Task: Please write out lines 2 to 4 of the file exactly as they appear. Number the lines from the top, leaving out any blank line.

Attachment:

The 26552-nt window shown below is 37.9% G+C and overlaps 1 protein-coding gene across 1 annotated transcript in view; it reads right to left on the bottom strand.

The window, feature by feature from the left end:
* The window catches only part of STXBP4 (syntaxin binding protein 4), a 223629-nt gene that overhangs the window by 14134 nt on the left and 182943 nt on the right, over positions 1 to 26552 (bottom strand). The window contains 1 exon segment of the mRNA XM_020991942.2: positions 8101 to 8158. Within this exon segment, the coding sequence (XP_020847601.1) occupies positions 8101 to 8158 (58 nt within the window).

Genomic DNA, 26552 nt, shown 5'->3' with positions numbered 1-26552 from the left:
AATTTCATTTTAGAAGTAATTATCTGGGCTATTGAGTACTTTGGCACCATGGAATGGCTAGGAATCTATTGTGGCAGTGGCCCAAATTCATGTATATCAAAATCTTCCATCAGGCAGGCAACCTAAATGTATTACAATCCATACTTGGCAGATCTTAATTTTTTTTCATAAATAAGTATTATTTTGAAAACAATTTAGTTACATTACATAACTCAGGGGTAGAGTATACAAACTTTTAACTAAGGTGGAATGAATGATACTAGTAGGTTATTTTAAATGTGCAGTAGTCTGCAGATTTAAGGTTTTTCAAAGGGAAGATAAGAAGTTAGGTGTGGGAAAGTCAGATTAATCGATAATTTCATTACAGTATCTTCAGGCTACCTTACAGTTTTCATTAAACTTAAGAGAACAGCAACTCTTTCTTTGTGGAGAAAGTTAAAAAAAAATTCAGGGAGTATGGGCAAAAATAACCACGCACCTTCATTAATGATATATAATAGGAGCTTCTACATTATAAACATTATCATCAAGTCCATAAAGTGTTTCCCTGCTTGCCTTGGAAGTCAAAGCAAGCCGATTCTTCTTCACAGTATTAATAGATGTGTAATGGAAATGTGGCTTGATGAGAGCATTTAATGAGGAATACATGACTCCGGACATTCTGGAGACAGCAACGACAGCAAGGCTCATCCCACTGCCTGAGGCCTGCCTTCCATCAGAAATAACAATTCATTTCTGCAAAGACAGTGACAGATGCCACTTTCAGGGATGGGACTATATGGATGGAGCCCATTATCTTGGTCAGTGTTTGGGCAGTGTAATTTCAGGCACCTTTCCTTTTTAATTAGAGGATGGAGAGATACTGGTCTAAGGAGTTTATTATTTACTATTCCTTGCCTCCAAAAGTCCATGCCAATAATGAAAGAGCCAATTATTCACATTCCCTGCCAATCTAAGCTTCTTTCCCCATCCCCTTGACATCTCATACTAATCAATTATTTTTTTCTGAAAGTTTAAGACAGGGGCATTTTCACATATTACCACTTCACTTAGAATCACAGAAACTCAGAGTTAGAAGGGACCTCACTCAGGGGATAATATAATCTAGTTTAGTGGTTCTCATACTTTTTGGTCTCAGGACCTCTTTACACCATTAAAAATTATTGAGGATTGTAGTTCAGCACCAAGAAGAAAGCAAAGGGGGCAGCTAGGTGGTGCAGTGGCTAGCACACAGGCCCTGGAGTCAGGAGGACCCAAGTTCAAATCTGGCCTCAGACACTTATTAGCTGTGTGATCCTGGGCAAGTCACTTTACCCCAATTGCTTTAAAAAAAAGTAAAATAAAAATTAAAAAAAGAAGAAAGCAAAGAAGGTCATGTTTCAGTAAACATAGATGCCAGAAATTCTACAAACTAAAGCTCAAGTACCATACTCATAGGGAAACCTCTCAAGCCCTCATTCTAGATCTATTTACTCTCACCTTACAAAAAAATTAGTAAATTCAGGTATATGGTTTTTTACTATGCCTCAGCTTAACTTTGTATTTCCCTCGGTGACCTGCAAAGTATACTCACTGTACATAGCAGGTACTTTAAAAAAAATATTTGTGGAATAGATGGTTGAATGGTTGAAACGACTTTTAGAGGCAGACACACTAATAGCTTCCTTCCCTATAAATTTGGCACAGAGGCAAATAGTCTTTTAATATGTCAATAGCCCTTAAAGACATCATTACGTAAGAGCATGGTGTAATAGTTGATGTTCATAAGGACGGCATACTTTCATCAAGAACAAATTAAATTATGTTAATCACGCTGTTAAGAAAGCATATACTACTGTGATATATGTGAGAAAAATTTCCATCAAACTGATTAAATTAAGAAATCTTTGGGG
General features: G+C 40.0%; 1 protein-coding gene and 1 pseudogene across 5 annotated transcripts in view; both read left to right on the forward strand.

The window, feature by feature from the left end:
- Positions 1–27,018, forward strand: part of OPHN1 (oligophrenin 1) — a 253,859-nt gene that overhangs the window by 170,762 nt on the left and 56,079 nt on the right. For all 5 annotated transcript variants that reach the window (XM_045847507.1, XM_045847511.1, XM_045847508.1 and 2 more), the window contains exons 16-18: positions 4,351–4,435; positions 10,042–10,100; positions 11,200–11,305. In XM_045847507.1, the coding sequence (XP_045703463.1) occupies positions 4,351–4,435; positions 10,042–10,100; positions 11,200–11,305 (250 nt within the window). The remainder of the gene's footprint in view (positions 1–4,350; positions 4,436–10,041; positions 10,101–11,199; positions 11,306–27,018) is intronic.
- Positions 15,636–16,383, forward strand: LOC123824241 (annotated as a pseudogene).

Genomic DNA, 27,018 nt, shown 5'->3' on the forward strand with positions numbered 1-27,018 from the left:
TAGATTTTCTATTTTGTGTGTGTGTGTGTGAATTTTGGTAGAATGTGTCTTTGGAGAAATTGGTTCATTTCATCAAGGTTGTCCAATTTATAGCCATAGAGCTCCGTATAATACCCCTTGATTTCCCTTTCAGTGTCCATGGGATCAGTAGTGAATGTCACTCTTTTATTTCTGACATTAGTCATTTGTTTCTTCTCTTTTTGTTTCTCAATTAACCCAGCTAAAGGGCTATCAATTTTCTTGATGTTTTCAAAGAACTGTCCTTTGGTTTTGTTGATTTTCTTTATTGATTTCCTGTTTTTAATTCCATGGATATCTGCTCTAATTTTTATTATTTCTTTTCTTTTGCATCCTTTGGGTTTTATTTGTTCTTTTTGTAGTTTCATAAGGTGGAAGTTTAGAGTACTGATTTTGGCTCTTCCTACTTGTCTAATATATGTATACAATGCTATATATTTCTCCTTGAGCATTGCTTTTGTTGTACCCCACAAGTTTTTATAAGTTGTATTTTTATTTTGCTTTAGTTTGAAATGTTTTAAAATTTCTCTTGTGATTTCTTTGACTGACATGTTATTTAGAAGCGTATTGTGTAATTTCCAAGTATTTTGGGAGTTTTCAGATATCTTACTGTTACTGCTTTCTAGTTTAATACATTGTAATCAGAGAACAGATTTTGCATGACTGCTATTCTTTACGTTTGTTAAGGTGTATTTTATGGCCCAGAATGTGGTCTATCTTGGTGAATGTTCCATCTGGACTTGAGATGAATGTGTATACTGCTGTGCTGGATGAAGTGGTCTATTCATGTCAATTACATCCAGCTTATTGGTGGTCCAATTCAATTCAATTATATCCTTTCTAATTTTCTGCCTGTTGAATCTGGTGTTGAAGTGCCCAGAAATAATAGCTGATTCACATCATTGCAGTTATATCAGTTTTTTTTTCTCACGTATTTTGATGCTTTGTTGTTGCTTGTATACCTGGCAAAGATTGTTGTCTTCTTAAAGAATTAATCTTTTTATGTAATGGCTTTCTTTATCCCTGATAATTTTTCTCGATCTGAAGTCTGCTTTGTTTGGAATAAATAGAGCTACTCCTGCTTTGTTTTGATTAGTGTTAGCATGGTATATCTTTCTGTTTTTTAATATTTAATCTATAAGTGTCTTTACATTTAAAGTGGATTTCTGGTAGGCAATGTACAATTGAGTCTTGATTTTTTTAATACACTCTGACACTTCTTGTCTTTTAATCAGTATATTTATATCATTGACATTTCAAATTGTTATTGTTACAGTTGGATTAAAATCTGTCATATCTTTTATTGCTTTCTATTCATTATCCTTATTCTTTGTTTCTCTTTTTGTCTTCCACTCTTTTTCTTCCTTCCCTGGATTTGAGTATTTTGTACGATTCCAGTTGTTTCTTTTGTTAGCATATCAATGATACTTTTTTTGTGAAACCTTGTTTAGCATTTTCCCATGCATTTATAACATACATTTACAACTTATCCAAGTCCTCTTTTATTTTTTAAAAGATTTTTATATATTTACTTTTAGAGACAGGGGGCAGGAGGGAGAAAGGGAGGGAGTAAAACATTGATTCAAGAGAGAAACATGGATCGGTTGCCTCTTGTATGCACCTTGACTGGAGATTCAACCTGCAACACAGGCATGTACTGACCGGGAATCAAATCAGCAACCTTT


The window, feature by feature from the left end:
* The window catches only part of STXBP4 (syntaxin binding protein 4), a 223629-nt gene that overhangs the window by 14134 nt on the left and 182943 nt on the right, over positions 1 to 26552 (bottom strand). The window contains 1 exon segment of the mRNA XM_020991942.2: positions 8101 to 8158. Within this exon segment, the coding sequence (XP_020847601.1) occupies positions 8101 to 8158 (58 nt within the window).

Genomic DNA, 26552 nt, shown 5'->3' with positions numbered 1-26552 from the left: